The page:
Most of us are fortunate enough to have our basic needs met. Food, clothing and housing are essentials that generally are easy to come by; but for thousands in the archdiocese, the reality is much different.
Through the Annual Catholic Appeal, Catholics are called to build the Church through their generous support, which makes possible thousands of miracles in the lives of those the Church serves every day.
This year's appeal focuses on "One Heart in Charity" and looks toward its greatest ally — the Blessed Mother — in caring for others. Catholics are called to emulate Mary's fiat, or "yes," through their support of the appeal, which runs through May 7 and has a goal of $13.75 million. Approximately 91 cents of every dollar raised goes back into the community in the form of direct services.
The appeal provides funding for programs that serve the greater St. Louis community's most immediate needs. Areas include the physical needs by the way of help for immigrants and refugees, food pantries and other services for the homeless. The appeal also boosts Catholic education, formation of priests, support for vocations, adult catechesis and efforts to defend life, marriage and religious liberty.
'A whole new world'
Father Marty Mulvihill, a resident who celebrates Mass at Mother of Good Counsel Home most days, has noticed that the smiles from Massgoers are a little more apparent these days.
In February, the skilled nursing facility in Northwoods was the recipient of 24 hearing-assistance devices, thanks to a $5,000 grant from the Archbishop's Charity Fund, which is administered by the appeal. The devices amplify the sound from microphones in the sanctuary of the chapel, making it easier for residents to hearing the readings and homily, as well as the words of consecration.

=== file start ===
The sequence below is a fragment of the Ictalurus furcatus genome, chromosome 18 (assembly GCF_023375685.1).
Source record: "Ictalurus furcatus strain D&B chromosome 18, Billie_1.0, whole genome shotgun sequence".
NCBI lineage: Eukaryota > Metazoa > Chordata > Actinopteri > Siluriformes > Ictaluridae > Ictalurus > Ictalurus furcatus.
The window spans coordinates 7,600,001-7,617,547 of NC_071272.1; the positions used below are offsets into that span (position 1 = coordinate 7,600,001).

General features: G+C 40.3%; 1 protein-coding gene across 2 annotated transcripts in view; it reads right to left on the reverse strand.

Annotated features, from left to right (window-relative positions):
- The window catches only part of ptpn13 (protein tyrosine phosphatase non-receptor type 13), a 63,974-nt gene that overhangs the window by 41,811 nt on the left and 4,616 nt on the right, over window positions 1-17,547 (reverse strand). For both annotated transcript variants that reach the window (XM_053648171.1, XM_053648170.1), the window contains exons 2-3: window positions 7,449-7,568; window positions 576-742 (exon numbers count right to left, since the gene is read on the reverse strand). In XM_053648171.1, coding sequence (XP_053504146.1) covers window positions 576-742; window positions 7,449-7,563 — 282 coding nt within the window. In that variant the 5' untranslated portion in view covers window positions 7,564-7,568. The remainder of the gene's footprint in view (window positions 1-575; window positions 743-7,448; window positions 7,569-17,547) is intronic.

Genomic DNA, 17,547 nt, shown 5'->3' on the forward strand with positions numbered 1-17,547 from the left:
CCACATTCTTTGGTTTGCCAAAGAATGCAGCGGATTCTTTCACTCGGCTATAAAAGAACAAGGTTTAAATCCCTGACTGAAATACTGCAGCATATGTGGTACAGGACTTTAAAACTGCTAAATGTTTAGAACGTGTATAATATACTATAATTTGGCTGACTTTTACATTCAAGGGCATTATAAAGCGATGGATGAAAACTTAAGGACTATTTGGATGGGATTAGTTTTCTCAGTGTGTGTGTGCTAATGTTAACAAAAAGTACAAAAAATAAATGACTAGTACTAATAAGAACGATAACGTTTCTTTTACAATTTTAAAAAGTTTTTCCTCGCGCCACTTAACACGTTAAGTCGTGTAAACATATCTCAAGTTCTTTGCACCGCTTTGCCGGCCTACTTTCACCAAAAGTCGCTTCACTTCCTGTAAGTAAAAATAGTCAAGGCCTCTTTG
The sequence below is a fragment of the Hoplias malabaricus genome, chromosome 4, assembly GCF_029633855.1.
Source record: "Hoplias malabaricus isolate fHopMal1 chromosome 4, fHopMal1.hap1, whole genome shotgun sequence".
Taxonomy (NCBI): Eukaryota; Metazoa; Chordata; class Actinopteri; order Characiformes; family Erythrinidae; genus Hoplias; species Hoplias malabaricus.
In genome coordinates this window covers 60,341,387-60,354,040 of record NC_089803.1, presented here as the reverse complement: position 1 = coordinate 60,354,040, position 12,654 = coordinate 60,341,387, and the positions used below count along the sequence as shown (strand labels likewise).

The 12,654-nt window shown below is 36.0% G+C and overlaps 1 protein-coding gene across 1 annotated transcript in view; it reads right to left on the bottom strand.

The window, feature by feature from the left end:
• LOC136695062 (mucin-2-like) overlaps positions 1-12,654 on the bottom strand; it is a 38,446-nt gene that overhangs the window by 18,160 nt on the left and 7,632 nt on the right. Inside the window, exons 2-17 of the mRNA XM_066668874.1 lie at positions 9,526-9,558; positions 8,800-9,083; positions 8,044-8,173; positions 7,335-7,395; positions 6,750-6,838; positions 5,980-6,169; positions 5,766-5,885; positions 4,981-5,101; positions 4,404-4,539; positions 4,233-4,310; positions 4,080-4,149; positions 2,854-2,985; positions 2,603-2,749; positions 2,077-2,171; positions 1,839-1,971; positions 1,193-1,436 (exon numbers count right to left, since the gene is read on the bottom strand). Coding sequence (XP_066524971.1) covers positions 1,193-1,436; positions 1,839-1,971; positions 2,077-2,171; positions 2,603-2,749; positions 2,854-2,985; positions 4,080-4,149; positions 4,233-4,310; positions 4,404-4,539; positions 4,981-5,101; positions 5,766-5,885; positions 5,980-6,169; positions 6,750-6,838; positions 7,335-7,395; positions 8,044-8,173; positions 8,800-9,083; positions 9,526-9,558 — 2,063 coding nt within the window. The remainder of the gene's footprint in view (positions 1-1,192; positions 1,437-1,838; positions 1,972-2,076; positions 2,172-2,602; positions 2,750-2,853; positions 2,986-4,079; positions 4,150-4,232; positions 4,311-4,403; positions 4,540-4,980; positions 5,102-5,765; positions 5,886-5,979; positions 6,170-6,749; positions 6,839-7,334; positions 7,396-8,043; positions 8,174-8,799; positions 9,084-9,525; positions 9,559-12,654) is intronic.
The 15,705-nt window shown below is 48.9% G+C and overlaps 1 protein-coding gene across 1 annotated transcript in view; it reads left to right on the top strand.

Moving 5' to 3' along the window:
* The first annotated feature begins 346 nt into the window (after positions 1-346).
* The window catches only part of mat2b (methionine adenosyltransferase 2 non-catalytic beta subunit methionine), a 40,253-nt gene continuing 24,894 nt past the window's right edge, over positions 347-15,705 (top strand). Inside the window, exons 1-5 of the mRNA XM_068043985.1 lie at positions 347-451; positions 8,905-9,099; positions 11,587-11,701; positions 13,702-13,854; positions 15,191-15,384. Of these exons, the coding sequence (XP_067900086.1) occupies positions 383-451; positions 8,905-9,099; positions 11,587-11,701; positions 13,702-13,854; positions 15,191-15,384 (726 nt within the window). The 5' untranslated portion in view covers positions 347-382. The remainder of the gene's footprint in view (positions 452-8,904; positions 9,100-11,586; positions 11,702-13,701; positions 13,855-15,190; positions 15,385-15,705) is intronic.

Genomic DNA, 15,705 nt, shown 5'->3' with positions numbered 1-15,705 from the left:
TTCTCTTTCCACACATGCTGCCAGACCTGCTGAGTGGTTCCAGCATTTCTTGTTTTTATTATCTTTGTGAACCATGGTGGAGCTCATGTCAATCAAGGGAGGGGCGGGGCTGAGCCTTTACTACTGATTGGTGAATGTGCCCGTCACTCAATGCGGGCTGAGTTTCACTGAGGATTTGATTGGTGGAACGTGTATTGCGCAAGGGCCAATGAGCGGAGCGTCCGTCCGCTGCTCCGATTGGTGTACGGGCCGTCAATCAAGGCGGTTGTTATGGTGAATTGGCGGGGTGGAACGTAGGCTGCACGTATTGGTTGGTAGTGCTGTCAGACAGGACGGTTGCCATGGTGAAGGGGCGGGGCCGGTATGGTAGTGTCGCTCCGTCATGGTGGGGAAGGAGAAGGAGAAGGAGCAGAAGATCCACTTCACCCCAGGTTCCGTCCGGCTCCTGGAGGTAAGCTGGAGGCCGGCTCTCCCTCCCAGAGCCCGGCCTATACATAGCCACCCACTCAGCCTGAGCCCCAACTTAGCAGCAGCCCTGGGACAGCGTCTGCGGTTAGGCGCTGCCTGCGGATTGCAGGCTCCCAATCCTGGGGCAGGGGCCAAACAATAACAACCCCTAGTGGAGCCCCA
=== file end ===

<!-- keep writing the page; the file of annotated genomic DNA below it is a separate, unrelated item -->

The inspiration behind the effort was resident Marie Casey, who moved to the home in October. The 90-year-old has significant hearing loss, and she was using a similar device at her home parish, Our Lady of Guadalupe in Ferguson.
As much as the home needed the devices, "we couldn't afford to buy them," said Sister M. Christine Crowder, FSGM, administrator and superior of the Sisters of St. Francis of the Martyr St. George.
After some brainstorming about funding sources, Casey's daughter, also named Marie, and Sister Christine petitioned Archbishop Robert Carlson for funding. The Archbishop's Charity Fund is used for specific, special needs in areas not covered by other appeal categories.
Mass is celebrated in the chapel twice daily — once for the sisters, who are part of the staff, and once for residents, their families and staff — and on Sunday mornings. Sometimes residents who can't hear well would nod off during Mass, or lose focus and move around the chapel in their wheelchairs.
"I can see their lips moving and they pray along," Sister Christine said. "One day I read at Mass, and the lady next to me pulled my sleeve and said, 'I could hear every word you said.'"
Father Mulvilhill said a resident told him, "'I've been listening to you three years and I could not hear one word you said until now,'" he recalled. "This is opening a whole new world of hearing the Word proclaimed."
Daughter Marie Casey teared up thinking about how the devices are meeting the spiritual needs of the elderly. "It broke my heart that these people who are my inspiration — like my mom, and the priests who are living here who have given their lives in service to all of us, and especially elderly women who have raised families and taught their children how to pray — they couldn't participate. This is feeding everyone's soul more thoroughly."
"There are elderly people who long to hear the Word and the consecration," mom Marie Casey said.
The Newman Center-Catholic Student Union at Lindenwood University is a godsend for Jacquelyn Olimpio, an English major who also is studying for certification in secondary education. She appreciates the support she receives in her faith and the friendships she's made.